Man allows Humboldt Tentacle hit for experiment

Discussion in 'Culture' started by gonetobaja, Apr 4, 2008.

  1. gonetobaja

    gonetobaja O. bimaculoides Registered

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    They paid me to do it, and I let the squid go un-harmed.

    NOTE: Check out the change in color in the squid as his tentacle "tastes" the skin of his arm. Looks like there is some type of toxic bacteria also because there was a pretty severe skin reaction afterwords.

    http://www.youtube.com/watch?v=GhEean1DCJU

    I dont know why this link does now work. If you go onto youtube and search for

    guinea pig sea creatures it is part 3

    part 4 is in the water with armor.

    for your viewing enjoyment......:bonk:

    GTB
    www.squiddiving.com
     
  2. DWhatley

    DWhatley Cthulhu Staff Member Moderator

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    Dale,
    Strawberry Jam is OFF my condiment list from here on out!
     
  3. gonetobaja

    gonetobaja O. bimaculoides Registered

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    Sounds overdramatic on the show:yuck:

    I assure you that the guy on the show Ryan Stock is a real stuntman that can take pain few I have seen. When he asks for the down side you have to give him a worst case, or he will do it.:shock:
     
  4. monty

    monty Colossal Squid Staff Member Supporter

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    Yeah, I think next time you should rinse with peroxide instead of just water. I wonder if there's actually some venom in the sucker rings... that would be interesting... maybe keeping meat tenderizer on hand would be a good idea, too.

    You & Scott & the rest of your crew haven't swollen up like that from other sucker-ring cuts, have you? Although I expect it happens most often underwater, so it gets rinsed pretty fast. I'm thinking that some sort of fast-acting toxin in the suckers could help weaken or immobilize smaller prey like fish... maybe the squids get some sort of symbiotic bacteria in the suction chamber of the sucker... it would be interesting to swab that and see if something could be cultured...
     
  5. Animal Mother

    Animal Mother Architeuthis Supporter

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    Geez... you guys have some serious BALLS. That mark did look like a jellyfish attack, or a weird tattoo. That was like watching a clip of "Jackass", but without the idiocy. Glad I can vicariously enjoy things of this nature via the WWW.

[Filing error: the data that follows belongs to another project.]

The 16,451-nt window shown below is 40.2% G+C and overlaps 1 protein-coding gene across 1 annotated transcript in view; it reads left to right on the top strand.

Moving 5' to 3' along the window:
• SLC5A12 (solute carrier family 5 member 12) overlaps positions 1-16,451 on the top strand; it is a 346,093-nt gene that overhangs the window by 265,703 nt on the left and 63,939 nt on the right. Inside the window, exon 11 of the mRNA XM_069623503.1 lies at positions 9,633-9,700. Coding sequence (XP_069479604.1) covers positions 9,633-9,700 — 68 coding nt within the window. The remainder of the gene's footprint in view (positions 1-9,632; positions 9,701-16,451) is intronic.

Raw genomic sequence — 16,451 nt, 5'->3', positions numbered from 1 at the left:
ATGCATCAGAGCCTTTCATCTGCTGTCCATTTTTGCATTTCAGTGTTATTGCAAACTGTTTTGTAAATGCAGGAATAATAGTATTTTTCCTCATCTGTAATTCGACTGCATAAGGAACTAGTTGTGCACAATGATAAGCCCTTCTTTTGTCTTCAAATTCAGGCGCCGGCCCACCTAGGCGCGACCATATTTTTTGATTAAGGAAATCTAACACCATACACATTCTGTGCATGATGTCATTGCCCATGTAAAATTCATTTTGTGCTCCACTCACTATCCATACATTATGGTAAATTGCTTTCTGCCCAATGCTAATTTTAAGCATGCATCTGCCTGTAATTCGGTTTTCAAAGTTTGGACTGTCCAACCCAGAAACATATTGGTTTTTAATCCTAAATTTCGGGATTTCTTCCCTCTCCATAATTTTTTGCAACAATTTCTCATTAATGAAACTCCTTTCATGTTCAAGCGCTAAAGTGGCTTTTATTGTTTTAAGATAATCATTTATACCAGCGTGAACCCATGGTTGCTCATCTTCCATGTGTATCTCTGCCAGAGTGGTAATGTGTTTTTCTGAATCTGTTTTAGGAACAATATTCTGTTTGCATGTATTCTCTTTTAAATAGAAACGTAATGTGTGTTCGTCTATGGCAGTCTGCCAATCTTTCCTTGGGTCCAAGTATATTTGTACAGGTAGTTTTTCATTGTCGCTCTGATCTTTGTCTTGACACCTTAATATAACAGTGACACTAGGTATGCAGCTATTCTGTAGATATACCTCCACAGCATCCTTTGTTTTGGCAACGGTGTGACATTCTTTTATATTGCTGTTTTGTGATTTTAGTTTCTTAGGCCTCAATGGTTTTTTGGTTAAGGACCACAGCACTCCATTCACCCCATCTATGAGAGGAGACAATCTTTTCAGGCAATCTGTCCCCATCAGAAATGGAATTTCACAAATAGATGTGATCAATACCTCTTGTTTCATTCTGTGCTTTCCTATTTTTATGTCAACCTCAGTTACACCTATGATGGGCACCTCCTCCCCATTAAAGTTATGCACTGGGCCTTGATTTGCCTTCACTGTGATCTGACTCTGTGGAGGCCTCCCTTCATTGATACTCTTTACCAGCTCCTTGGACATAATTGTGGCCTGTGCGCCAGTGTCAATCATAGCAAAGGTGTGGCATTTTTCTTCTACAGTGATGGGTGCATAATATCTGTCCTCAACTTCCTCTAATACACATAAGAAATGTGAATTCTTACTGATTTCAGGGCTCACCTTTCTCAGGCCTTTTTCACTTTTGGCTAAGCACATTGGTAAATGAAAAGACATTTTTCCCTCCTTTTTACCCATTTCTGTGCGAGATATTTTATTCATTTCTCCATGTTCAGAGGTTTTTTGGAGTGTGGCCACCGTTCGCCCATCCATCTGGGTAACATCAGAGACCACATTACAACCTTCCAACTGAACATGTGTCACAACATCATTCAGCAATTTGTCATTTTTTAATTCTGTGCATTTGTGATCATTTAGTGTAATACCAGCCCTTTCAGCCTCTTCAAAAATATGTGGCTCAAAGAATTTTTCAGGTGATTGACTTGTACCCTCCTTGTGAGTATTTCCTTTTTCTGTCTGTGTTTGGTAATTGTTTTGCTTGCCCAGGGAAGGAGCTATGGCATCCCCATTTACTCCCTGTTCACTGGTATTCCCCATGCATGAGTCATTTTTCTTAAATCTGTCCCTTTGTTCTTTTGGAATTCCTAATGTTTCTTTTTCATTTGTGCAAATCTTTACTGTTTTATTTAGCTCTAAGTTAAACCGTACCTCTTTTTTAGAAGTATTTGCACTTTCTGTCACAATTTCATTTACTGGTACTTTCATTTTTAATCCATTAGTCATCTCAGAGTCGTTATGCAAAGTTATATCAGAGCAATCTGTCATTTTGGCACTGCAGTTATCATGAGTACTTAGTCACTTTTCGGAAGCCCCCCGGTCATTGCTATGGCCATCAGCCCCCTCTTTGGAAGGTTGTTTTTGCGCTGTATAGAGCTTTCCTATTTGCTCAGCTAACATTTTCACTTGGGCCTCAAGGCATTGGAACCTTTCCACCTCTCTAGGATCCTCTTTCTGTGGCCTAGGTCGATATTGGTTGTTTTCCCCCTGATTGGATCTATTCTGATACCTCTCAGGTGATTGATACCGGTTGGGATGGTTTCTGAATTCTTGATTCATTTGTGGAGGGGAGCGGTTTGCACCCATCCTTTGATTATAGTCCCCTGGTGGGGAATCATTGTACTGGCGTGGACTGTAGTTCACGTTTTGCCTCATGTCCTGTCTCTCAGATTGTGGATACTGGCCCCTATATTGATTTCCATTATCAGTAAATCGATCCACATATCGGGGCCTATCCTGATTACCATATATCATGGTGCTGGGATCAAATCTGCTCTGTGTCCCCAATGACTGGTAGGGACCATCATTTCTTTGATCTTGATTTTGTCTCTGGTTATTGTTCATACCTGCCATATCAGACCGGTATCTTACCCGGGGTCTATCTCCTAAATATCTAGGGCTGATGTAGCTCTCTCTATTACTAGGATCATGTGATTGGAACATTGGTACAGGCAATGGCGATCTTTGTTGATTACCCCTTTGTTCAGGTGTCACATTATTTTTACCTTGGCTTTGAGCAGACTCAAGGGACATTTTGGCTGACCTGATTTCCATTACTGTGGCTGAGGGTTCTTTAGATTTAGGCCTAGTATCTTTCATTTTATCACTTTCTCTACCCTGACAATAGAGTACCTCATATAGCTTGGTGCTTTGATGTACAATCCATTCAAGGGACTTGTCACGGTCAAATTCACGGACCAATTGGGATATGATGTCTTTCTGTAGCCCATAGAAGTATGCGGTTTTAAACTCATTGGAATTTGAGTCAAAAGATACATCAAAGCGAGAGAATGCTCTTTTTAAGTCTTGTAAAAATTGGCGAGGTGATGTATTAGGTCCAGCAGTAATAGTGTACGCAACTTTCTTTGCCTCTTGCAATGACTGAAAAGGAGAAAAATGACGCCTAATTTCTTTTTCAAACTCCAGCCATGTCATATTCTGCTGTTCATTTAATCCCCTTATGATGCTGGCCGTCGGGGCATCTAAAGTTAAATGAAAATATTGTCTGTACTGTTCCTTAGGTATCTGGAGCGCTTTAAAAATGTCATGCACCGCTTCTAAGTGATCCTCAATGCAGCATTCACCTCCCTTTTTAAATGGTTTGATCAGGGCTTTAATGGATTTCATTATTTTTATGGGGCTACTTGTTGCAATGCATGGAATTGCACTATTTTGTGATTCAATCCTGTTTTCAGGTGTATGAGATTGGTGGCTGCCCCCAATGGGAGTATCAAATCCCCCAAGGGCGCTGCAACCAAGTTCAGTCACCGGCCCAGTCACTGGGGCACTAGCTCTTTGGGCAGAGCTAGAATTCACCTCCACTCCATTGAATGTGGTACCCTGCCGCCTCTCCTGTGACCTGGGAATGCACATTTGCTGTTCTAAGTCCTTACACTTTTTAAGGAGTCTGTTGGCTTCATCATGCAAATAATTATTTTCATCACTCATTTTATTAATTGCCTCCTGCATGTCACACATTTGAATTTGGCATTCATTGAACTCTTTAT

Just thinking, maybe the reaction could be caused by leftover rotten particles of past meals stuck to the sucker teeth?

    Is knowledge of Humboldts really so limited as to consider the possibility of some sort of absorbent toxin they release? Just asking. I thought they were relatively well documented. I suppose no one would think during a necropsy to look for transferable toxins in the skin unless there was prior reason to suspect it. Considering the reports of people having neurological reactions after submerging their hands in blue-ring octopus shipping water it doesn't seem far fetched, but it just seems like there would be a less surprising explanation, or that something like that would already be documented.

    Do cephs have a "slime coat" Monty? I'm thinking different people have different allergies, like reaction or lack of reaction to cat dander, or wheat germ, or even sunlight in some rare cases. Maybe Ryan's body is more susceptible to something transferred during contact with the arms than others. (Then again, how many reports are there to compare to?)

    Lots of "maybe's" huh? Probably making more out of it than I should considering my lack of education about the subject. Interesting topic though for perhaps Steve or someone in his field to look into.
     
  6. DWhatley

    DWhatley Cthulhu Staff Member Moderator

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    I have seen cat scratches leave welts like that so bacteria seem just as likely as toxins.
     
  7. monty

    monty Colossal Squid Staff Member Supporter

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    all good questions.

    I don't think cephs have "slime" in the way that snails do (since they use it to move around) but I know there's one octo species mentioned in Norman's book that has some sort of slime. I think that's the exception more than the rule, though. Anyway, you've probably had more skin-to-skin contact with octos than I have, did that seem slimy?